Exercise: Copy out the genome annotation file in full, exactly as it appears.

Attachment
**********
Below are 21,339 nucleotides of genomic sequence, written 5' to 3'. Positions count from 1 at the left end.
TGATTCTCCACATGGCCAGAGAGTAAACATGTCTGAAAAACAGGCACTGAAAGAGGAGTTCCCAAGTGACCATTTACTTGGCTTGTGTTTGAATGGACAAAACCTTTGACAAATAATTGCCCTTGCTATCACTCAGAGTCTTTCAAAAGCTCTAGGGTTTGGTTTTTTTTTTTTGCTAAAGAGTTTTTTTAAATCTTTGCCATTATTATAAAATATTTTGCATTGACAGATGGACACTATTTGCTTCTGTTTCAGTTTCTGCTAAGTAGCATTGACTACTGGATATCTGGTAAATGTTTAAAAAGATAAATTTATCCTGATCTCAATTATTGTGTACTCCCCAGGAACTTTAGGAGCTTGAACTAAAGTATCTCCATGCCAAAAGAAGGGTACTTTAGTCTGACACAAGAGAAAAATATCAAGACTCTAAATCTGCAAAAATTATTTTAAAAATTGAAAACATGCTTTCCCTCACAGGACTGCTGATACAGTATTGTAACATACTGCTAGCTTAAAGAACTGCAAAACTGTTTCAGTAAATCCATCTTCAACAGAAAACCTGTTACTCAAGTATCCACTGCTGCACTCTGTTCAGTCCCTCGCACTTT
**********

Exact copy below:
Below are 21,339 nucleotides of genomic sequence, written 5' to 3'. Positions count from 1 at the left end.
TGATTCTCCACATGGCCAGAGAGTAAACATGTCTGAAAAACAGGCACTGAAAGAGGAGTTCCCAAGTGACCATTTACTTGGCTTGTGTTTGAATGGACAAAACCTTTGACAAATAATTGCCCTTGCTATCACTCAGAGTCTTTCAAAAGCTCTAGGGTTTGGTTTTTTTTTTTTGCTAAAGAGTTTTTTTAAATCTTTGCCATTATTATAAAATATTTTGCATTGACAGATGGACACTATTTGCTTCTGTTTCAGTTTCTGCTAAGTAGCATTGACTACTGGATATCTGGTAAATGTTTAAAAAGATAAATTTATCCTGATCTCAATTATTGTGTACTCCCCAGGAACTTTAGGAGCTTGAACTAAAGTATCTCCATGCCAAAAGAAGGGTACTTTAGTCTGACACAAGAGAAAAATATCAAGACTCTAAATCTGCAAAAATTATTTTAAAAATTGAAAACATGCTTTCCCTCACAGGACTGCTGATACAGTATTGTAACATACTGCTAGCTTAAAGAACTGCAAAACTGTTTCAGTAAATCCATCTTCAACAGAAAACCTGTTACTCAAGTATCCACTGCTGCACTCTGTTCAGTCCCTCGCACTTT